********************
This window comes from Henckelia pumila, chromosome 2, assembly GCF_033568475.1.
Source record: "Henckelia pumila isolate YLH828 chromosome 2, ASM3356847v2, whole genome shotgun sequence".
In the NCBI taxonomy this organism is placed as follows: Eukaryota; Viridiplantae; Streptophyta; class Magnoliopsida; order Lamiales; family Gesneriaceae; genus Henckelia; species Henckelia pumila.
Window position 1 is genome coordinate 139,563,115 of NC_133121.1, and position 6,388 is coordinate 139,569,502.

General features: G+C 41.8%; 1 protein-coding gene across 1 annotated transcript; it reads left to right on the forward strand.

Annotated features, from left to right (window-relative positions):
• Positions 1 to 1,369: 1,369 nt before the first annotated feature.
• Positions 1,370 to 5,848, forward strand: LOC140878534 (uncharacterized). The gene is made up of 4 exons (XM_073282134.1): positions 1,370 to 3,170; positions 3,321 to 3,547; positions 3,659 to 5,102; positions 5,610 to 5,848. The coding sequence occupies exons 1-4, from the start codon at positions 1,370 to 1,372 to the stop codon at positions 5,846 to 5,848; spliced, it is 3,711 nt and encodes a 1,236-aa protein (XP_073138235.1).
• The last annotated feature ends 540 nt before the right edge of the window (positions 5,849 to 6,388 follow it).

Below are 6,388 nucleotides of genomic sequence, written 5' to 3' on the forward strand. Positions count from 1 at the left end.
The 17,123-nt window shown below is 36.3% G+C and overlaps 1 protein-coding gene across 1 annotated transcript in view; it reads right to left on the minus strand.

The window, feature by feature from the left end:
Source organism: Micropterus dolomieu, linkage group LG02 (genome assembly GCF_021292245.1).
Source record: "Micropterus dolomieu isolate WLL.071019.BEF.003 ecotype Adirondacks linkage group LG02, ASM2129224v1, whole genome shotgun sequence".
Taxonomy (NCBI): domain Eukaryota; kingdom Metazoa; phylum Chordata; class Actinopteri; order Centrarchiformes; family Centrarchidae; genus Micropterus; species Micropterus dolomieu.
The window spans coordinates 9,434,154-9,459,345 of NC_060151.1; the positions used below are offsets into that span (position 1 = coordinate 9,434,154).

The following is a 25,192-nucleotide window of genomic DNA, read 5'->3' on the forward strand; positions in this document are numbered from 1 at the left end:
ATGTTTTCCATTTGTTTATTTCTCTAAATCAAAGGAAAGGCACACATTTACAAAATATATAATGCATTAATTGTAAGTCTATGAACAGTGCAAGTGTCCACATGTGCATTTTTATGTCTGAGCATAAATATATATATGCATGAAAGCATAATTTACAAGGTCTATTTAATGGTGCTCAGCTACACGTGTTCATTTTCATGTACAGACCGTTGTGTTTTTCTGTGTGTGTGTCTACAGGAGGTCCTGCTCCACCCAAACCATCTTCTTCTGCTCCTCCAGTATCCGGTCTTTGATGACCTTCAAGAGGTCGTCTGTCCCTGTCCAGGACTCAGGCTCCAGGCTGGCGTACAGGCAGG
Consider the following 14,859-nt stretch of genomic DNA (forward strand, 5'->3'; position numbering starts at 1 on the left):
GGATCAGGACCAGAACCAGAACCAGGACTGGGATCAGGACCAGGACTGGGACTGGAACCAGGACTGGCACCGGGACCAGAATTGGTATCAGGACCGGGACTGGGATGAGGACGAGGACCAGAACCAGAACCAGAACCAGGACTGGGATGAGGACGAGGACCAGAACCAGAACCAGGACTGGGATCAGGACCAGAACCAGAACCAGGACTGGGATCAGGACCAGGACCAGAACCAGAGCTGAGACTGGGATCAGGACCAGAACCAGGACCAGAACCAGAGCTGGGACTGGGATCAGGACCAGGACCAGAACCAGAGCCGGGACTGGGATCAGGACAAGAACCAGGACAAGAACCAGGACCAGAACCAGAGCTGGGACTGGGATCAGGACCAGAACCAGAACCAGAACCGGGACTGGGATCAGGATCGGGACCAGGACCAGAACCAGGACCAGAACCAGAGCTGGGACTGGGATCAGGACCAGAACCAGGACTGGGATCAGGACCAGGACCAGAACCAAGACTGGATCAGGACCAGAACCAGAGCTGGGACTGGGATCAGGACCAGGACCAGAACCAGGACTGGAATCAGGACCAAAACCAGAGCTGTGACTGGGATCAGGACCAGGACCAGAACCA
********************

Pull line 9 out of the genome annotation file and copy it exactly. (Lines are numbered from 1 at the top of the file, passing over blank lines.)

• The last annotated feature ends 540 nt before the right edge of the window (positions 5,849 to 6,388 follow it).